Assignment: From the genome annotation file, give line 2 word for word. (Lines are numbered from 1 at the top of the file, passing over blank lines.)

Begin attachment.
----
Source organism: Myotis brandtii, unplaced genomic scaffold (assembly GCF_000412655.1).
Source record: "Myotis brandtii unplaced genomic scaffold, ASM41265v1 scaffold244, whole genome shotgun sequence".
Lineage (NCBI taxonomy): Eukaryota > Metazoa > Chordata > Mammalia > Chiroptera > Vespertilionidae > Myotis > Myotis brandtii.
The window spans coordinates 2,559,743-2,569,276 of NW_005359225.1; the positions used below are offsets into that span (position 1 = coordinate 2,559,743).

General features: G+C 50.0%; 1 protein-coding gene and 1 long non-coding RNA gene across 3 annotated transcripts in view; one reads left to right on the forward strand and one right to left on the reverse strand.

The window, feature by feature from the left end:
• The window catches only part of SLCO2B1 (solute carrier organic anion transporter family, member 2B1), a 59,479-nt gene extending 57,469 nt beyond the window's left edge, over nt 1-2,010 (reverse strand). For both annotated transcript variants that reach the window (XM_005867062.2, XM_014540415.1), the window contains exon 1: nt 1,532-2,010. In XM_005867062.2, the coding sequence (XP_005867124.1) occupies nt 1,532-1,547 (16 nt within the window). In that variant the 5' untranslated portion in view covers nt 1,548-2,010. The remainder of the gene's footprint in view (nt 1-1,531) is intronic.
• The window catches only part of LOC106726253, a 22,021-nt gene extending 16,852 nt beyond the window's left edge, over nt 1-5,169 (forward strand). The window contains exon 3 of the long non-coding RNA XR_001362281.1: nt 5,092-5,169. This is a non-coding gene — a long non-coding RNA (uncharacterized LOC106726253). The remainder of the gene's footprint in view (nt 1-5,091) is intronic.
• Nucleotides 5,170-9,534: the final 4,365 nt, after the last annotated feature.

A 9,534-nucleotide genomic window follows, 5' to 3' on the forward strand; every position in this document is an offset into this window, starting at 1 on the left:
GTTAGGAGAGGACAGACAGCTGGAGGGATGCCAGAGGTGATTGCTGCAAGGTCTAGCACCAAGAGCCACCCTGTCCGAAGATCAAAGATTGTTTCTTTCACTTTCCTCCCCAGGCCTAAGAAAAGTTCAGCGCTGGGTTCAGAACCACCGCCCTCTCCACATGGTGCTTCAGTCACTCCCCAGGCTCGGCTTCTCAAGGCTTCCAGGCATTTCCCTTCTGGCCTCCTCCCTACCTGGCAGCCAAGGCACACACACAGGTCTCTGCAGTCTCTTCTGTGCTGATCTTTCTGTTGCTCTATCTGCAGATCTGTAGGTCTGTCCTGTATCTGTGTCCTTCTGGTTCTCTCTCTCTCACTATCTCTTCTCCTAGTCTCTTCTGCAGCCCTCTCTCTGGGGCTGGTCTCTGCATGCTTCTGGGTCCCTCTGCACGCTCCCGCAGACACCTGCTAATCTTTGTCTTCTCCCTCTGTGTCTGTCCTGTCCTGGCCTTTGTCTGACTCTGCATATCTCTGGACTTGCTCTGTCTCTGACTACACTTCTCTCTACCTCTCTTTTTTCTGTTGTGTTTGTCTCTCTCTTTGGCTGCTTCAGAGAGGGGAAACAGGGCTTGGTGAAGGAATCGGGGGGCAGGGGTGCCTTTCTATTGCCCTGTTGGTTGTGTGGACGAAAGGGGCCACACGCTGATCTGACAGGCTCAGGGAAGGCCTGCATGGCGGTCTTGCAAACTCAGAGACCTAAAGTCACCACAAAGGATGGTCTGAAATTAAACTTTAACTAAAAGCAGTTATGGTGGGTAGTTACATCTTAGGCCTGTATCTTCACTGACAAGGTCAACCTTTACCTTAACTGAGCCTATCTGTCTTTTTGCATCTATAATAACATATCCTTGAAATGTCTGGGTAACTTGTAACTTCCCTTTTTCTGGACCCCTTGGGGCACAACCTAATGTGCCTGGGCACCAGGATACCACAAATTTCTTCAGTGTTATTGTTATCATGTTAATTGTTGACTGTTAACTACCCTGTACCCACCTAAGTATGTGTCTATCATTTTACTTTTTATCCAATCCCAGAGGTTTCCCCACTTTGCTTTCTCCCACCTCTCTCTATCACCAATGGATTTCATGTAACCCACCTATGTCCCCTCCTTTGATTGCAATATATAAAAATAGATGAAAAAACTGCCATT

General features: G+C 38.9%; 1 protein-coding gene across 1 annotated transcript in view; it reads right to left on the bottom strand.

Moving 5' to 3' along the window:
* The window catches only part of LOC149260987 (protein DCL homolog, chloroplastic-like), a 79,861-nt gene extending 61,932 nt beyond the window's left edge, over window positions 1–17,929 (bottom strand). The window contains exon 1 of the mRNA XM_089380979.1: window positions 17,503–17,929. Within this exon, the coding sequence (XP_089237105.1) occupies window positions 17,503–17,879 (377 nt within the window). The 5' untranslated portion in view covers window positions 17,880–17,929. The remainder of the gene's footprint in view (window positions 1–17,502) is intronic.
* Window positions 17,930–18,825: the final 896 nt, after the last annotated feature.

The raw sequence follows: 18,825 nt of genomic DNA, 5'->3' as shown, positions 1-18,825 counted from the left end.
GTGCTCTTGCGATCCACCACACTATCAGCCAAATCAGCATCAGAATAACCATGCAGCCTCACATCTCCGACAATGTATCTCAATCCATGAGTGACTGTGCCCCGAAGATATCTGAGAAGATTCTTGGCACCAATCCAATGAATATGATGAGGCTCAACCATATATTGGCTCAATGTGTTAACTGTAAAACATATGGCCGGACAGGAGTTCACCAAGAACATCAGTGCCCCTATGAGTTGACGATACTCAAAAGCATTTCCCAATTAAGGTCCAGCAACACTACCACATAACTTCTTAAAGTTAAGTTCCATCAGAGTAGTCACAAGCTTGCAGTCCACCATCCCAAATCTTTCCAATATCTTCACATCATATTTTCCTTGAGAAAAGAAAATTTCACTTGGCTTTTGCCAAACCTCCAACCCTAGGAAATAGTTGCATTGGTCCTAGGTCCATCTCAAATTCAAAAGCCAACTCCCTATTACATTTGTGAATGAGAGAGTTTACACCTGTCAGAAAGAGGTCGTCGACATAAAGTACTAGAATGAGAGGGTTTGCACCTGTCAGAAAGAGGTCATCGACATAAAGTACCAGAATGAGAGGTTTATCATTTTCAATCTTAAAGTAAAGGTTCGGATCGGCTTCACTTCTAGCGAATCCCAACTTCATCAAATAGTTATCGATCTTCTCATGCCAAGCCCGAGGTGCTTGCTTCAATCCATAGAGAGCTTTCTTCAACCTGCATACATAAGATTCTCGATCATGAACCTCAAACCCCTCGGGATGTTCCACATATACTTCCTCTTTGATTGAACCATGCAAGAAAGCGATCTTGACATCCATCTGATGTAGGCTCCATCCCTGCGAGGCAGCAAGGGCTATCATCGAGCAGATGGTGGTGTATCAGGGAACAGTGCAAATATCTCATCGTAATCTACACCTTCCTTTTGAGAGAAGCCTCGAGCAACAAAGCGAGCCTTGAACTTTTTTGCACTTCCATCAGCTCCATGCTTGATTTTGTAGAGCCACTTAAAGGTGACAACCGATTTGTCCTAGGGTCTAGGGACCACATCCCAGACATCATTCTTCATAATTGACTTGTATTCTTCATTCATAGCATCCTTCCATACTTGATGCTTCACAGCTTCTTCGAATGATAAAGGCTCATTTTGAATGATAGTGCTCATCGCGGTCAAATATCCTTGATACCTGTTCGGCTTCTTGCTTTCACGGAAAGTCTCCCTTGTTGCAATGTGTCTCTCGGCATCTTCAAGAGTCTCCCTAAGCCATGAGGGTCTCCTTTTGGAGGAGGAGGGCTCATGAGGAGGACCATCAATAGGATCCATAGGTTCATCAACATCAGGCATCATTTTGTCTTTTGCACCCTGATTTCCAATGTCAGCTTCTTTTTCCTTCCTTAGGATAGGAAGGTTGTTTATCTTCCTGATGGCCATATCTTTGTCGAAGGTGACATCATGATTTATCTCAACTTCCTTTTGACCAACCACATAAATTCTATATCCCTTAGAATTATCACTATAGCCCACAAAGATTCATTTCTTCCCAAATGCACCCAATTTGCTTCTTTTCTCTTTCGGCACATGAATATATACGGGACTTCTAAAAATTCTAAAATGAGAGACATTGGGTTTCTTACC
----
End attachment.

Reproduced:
Source record: "Myotis brandtii unplaced genomic scaffold, ASM41265v1 scaffold244, whole genome shotgun sequence".